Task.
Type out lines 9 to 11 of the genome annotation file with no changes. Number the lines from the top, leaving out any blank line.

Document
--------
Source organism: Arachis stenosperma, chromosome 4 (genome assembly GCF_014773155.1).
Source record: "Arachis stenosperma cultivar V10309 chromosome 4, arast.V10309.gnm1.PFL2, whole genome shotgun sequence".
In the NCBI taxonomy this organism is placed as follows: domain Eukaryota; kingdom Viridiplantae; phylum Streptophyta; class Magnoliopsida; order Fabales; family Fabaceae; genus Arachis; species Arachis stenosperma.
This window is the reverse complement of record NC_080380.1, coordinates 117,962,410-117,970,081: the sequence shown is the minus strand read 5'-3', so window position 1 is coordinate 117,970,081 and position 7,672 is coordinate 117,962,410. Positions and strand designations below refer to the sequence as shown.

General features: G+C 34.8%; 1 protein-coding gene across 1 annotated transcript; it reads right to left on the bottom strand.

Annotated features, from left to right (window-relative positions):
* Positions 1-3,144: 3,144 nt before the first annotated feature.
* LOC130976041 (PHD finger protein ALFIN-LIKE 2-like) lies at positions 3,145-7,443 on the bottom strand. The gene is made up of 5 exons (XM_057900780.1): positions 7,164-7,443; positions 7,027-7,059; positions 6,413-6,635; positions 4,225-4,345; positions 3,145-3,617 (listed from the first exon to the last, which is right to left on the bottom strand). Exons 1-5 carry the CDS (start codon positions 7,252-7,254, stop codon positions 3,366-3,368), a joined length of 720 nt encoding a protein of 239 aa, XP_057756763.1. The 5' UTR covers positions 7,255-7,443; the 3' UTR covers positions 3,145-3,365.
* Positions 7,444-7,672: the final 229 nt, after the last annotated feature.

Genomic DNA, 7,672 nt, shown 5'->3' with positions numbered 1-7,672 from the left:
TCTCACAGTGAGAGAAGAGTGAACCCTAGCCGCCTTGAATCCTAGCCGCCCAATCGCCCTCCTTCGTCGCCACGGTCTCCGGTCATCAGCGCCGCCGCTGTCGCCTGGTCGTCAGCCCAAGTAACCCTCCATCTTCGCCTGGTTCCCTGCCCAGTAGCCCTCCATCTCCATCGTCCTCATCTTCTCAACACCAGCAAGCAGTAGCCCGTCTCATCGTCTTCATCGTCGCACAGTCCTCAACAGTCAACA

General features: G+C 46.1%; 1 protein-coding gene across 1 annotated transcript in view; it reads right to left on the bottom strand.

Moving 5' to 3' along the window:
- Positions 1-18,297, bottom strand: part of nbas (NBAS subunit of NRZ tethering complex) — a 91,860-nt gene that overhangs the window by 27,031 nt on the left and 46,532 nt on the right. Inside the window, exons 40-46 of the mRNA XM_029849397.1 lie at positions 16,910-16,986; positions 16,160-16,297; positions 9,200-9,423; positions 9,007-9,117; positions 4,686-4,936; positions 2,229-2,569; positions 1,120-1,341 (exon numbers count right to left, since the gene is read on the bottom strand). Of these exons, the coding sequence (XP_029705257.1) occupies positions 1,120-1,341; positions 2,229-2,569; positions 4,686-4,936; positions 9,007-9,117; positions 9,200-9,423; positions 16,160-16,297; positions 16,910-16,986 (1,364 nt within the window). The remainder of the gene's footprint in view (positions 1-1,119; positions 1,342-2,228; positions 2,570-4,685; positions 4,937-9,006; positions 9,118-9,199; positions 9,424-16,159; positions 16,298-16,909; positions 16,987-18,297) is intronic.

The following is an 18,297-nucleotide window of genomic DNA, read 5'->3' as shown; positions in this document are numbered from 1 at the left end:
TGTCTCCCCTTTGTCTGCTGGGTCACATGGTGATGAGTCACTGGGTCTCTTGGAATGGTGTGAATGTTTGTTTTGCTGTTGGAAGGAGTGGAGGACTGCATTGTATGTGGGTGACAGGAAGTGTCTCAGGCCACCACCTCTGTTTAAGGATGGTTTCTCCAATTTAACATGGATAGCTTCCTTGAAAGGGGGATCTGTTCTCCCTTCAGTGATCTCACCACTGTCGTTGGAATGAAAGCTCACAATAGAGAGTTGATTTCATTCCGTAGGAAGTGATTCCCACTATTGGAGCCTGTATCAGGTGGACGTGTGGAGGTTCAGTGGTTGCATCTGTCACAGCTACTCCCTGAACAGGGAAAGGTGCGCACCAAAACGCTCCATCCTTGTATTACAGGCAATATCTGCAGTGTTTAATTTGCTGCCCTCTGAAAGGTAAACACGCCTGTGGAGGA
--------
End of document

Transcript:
* Positions 7,444-7,672: the final 229 nt, after the last annotated feature.

Genomic DNA, 7,672 nt, shown 5'->3' with positions numbered 1-7,672 from the left:
TCTCACAGTGAGAGAAGAGTGAACCCTAGCCGCCTTGAATCCTAGCCGCCCAATCGCCCTCCTTCGTCGCCACGGTCTCCGGTCATCAGCGCCGCCGCTGTCGCCTGGTCGTCAGCCCAAGTAACCCTCCATCTTCGCCTGGTTCCCTGCCCAGTAGCCCTCCATCTCCATCGTCCTCATCTTCTCAACACCAGCAAGCAGTAGCCCGTCTCATCGTCTTCATCGTCGCACAGTCCTCAACAGTCAACA